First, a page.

Chaperones: what are they?

18 July 2023

The primary purpose of a chaperone is to provide support and reassurance to the patient. However, the presence of a properly trained chaperone also provides protection for the doctor against allegations of inappropriate behaviour and as a witness regarding consent.


Why use chaperones?

The offer of a chaperone is for the protection of both the patient and the doctor. The Medical Council in A Guide to Professional Conduct and Ethics for Registered Medical Practitioners advises that where an intimate examination is necessary, you must explain to the patient why it is needed and what it will entail. Obvious examples of intimate examinations include those of the breasts, genitalia, and the rectum, but can also extend to any examination where it is necessary to touch or be close to the patient, for example, conducting eye examinations in dimmed lighting, placing the blood pressure cuff, or palpating the apex beat.

“You must ask the patient if they would like a chaperone to be present – for example, a nurse or family member – and note in the patient’s record that a chaperone was offered. You should also record if a chaperone was present, had been refused, or was not available but the patient was happy to proceed.”

It is useful to record the identity of the chaperone, so that corroboration may later be obtained if that is required.

The guidance also advises that you should respect the patient’s dignity. This will involve giving them privacy to undress and dress, and keeping them covered as much as possible during the examination. You should not help the patient to remove their clothing unless they ask you to do so, or you have checked with them that they would like your assistance.

A chaperone:

> adds a layer of protection for a doctor against allegations of inappropriate behaviour

> acknowledges a patient’s vulnerability

> provides emotional comfort and reassurance

> can assist in the examination, for example passing equipment to the doctor

> can act as an interpreter.


How to use a chaperone

Here is a useful checklist for the management of a consultation:

1. Establish there is a need for an intimate examination and discuss this with the patient.

2. Explain why an examination is necessary and what it will involve, giving the opportunity to ask questions – obtain and record the patient’s verbal consent.

3. Offer a chaperone to all patients for intimate examinations (or examinations that may be construed by the patient as such). If the patient does not want a chaperone, record this in the notes.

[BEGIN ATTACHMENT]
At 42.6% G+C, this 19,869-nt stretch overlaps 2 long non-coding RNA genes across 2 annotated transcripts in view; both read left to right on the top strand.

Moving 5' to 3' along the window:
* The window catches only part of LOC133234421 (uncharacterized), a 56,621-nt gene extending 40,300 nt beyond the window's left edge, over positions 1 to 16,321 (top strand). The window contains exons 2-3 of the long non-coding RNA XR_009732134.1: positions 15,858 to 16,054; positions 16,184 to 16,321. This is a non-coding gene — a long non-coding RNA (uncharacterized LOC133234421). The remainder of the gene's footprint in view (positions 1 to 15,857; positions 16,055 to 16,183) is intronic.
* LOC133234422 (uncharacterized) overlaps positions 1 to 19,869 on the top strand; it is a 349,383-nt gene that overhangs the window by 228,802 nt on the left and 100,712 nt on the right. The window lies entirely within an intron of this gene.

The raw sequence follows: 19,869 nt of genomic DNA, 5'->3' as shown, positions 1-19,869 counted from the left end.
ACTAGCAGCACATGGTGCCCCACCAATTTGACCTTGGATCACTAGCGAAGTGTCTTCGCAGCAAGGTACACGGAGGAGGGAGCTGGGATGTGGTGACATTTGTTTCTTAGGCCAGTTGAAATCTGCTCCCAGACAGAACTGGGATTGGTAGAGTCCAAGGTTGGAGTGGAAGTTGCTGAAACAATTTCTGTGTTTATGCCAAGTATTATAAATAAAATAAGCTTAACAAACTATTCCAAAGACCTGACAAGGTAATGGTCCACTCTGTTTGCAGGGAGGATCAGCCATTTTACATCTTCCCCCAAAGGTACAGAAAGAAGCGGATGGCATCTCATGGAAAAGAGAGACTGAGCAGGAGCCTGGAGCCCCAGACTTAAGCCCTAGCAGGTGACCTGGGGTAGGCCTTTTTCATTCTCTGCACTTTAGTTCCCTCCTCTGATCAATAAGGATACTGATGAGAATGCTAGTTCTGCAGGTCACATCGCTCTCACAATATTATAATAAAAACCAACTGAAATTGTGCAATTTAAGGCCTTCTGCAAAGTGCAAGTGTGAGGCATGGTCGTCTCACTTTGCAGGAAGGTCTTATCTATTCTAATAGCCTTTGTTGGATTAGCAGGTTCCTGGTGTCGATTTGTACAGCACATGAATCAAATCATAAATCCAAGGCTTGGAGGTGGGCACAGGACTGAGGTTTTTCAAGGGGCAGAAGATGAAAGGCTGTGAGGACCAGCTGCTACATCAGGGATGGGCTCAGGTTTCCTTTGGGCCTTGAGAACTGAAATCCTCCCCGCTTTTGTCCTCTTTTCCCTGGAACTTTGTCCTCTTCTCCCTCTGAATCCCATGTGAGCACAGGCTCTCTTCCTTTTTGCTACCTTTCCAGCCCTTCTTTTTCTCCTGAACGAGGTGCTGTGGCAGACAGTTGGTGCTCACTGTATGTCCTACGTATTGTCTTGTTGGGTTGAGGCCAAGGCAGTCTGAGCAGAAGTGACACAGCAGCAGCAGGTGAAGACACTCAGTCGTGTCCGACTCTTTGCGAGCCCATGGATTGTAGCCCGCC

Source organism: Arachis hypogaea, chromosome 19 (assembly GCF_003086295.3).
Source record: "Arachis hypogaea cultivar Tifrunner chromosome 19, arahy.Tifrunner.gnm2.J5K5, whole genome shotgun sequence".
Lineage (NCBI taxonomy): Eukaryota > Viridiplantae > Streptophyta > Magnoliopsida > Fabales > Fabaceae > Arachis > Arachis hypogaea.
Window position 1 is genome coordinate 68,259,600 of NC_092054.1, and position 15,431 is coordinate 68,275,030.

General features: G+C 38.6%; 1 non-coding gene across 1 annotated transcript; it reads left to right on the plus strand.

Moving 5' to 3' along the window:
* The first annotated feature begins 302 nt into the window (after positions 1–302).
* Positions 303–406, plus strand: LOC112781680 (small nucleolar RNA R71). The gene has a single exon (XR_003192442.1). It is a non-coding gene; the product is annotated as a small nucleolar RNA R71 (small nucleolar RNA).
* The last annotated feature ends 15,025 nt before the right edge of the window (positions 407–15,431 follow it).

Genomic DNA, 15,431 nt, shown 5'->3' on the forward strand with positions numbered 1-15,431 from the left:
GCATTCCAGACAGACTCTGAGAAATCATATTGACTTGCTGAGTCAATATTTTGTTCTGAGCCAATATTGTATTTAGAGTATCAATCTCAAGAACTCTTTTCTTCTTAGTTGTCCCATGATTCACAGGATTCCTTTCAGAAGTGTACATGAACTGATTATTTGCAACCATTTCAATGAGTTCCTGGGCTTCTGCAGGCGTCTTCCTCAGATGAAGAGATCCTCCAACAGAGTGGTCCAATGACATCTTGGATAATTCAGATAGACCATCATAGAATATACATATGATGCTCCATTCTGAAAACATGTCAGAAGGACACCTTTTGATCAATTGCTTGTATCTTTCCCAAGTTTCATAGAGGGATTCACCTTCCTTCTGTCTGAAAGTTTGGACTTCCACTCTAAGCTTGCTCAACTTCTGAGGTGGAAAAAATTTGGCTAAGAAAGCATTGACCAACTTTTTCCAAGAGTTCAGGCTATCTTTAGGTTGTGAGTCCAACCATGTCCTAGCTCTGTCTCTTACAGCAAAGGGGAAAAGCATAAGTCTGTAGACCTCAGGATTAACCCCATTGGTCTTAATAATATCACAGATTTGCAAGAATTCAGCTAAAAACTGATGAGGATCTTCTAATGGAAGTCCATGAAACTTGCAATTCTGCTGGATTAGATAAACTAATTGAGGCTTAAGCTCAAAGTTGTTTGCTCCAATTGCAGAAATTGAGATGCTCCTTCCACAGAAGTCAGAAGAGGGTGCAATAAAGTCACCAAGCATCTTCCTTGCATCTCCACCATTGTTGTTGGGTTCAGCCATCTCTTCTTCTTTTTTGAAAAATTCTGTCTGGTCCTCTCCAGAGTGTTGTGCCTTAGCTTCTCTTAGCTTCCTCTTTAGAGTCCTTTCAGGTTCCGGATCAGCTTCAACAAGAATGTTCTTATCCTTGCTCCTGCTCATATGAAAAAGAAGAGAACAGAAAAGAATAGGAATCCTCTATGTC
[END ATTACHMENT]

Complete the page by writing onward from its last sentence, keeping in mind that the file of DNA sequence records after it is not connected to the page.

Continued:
4. If the patient declines a chaperone, and as a doctor you would prefer to have one, explain to the patient that you would prefer to have a chaperone present and, with the patient’s agreement, arrange for a chaperone. If the patient still declines a chaperone, and if the examination is not urgent, an alternative might be to arrange for the patient to see a different doctor, who may agree to examine the patient without a chaperone.

5. Give the patient privacy to undress and dress. Use paper drapes where possible to maintain dignity.

6. Explain what you are doing at each stage of the examination, the outcome when it is complete, and what you propose to do next. Keep the discussion relevant and avoid personal comments.

7. Be sensitive to a patient’s ethnic/religious and cultural background. For example, the patient may have a cultural objection to being touched by a doctor of the opposite gender or fully exposing a particular area of their body.

8. Record the use, offer, and declining of a chaperone in the patient’s notes.

9. Record the identity of the chaperone in the patient’s notes.

10. Record any other relevant issues or concerns immediately after the consultation.

11. In addition, keep the presence of the chaperone to the minimum necessary. There is no need for them to be present for any subsequent discussion of the patient’s condition or treatment.


Who should be a chaperone?

You should ensure that all chaperones are fully trained. Although they do not have to be medically qualified, they must be sensitive to the patient’s confidentiality, prepared to reassure the patient, familiar with the procedures involved in an intimate examination, and prepared to raise concerns about a doctor if misconduct occurs.

Ideally, family members or friends of both the patient and the doctor should not undertake the chaperoning role, as they may not fully appreciate the nature of the physical examination performed and may not be completely impartial.


What if a chaperone is not available?

There may be occasions when a chaperone is unavailable, e.g. on a home visit or in the out of hours setting. In such circumstances, the doctor should first consider whether on a clinical basis the examination is urgent.

If the examination is not urgent, it might be possible to rearrange the appointment for a time when a chaperone is present. If the examination is urgent, but hospital admission is not indicated on the history alone, there may be occasions when a doctor goes ahead in the absence of a chaperone. In such circumstances, the patient’s consent should be obtained and recorded. In addition, the fact that the patient was examined in the absence of a chaperone should be recorded, together with the clinical reasons for this.


Medical Council, Guide to Professional Conduct and Ethics for Registered Medical Practitioners (8th Edition, 2019)